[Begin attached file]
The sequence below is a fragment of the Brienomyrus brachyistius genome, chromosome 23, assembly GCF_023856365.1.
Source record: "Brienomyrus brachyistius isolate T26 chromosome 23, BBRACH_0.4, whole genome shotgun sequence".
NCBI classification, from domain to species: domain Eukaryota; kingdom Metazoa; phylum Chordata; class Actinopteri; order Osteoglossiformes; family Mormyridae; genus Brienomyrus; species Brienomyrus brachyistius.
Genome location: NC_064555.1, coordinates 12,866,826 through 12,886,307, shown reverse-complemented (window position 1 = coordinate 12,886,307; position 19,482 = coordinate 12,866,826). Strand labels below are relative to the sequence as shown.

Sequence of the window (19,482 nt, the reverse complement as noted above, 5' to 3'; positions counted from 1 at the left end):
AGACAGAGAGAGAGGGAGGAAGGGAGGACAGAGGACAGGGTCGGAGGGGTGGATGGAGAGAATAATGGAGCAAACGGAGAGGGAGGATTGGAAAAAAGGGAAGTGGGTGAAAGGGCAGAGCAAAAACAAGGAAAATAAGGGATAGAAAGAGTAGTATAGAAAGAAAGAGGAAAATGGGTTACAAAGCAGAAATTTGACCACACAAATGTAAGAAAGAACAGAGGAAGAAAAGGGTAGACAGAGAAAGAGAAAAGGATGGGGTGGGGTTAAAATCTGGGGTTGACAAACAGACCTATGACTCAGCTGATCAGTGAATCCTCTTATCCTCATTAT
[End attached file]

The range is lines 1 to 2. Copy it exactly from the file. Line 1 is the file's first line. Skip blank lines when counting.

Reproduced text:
The sequence below is a fragment of the Brienomyrus brachyistius genome, chromosome 23, assembly GCF_023856365.1.
Source record: "Brienomyrus brachyistius isolate T26 chromosome 23, BBRACH_0.4, whole genome shotgun sequence".